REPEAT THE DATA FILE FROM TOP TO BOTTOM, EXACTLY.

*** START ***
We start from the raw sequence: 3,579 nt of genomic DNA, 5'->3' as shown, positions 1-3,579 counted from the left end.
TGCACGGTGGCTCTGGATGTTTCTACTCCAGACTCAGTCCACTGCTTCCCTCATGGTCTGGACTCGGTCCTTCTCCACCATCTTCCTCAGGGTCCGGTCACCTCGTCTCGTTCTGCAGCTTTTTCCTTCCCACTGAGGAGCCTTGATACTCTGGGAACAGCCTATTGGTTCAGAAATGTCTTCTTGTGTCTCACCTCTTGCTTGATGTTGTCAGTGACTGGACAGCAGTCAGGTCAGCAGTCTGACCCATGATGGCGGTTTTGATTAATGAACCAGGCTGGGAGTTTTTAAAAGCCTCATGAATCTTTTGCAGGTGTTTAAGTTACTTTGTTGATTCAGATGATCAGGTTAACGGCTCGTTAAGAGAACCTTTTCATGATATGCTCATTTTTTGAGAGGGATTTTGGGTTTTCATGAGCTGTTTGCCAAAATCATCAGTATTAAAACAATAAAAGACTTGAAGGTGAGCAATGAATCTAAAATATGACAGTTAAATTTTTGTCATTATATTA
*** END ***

We start from the raw sequence: 3,579 nt of genomic DNA, 5'->3' as shown, positions 1-3,579 counted from the left end.
TGCACGGTGGCTCTGGATGTTTCTACTCCAGACTCAGTCCACTGCTTCCCTCATGGTCTGGACTCGGTCCTTCTCCACCATCTTCCTCAGGGTCCGGTCACCTCGTCTCGTTCTGCAGCTTTTTCCTTCCCACTGAGGAGCCTTGATACTCTGGGAACAGCCTATTGGTTCAGAAATGTCTTCTTGTGTCTCACCTCTTGCTTGATGTTGTCAGTGACTGGACAGCAGTCAGGTCAGCAGTCTGACCCATGATGGCGGTTTTGATTAATGAACCAGGCTGGGAGTTTTTAAAAGCCTCATGAATCTTTTGCAGGTGTTTAAGTTACTTTGTTGATTCAGATGATCAGGTTAACGGCTCGTTAAGAGAACCTTTTCATGATATGCTCATTTTTTGAGAGGGATTTTGGGTTTTCATGAGCTGTTTGCCAAAATCATCAGTATTAAAACAATAAAAGACTTGAAGGTGAGCAATGAATCTAAAATATGACAGTTAAATTTTTGTCATTATATTA